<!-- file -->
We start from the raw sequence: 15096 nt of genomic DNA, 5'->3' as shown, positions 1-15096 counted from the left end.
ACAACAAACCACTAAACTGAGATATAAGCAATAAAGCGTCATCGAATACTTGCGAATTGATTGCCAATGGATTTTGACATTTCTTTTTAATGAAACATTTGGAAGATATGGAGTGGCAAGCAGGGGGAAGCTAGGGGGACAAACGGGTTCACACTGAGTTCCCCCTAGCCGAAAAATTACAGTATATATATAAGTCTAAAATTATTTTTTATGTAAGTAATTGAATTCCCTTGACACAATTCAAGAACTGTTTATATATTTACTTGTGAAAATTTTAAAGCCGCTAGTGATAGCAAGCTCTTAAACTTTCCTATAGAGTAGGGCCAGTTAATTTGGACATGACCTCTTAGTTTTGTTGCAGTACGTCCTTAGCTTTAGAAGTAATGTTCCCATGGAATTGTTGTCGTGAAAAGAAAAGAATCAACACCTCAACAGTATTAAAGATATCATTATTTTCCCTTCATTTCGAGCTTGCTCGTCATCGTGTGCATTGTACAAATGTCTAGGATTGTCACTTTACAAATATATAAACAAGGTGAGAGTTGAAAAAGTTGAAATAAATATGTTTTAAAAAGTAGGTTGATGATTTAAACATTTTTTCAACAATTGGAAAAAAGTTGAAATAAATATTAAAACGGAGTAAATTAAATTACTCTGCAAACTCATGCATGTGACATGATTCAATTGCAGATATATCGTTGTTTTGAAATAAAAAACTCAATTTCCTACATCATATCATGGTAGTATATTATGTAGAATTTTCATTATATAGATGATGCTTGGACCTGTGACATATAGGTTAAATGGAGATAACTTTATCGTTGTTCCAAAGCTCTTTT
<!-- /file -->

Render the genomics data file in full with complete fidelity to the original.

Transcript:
We start from the raw sequence: 15096 nt of genomic DNA, 5'->3' as shown, positions 1-15096 counted from the left end.
ACAACAAACCACTAAACTGAGATATAAGCAATAAAGCGTCATCGAATACTTGCGAATTGATTGCCAATGGATTTTGACATTTCTTTTTAATGAAACATTTGGAAGATATGGAGTGGCAAGCAGGGGGAAGCTAGGGGGACAAACGGGTTCACACTGAGTTCCCCCTAGCCGAAAAATTACAGTATATATATAAGTCTAAAATTATTTTTTATGTAAGTAATTGAATTCCCTTGACACAATTCAAGAACTGTTTATATATTTACTTGTGAAAATTTTAAAGCCGCTAGTGATAGCAAGCTCTTAAACTTTCCTATAGAGTAGGGCCAGTTAATTTGGACATGACCTCTTAGTTTTGTTGCAGTACGTCCTTAGCTTTAGAAGTAATGTTCCCATGGAATTGTTGTCGTGAAAAGAAAAGAATCAACACCTCAACAGTATTAAAGATATCATTATTTTCCCTTCATTTCGAGCTTGCTCGTCATCGTGTGCATTGTACAAATGTCTAGGATTGTCACTTTACAAATATATAAACAAGGTGAGAGTTGAAAAAGTTGAAATAAATATGTTTTAAAAAGTAGGTTGATGATTTAAACATTTTTTCAACAATTGGAAAAAAGTTGAAATAAATATTAAAACGGAGTAAATTAAATTACTCTGCAAACTCATGCATGTGACATGATTCAATTGCAGATATATCGTTGTTTTGAAATAAAAAACTCAATTTCCTACATCATATCATGGTAGTATATTATGTAGAATTTTCATTATATAGATGATGCTTGGACCTGTGACATATAGGTTAAATGGAGATAACTTTATCGTTGTTCCAAAGCTCTTTT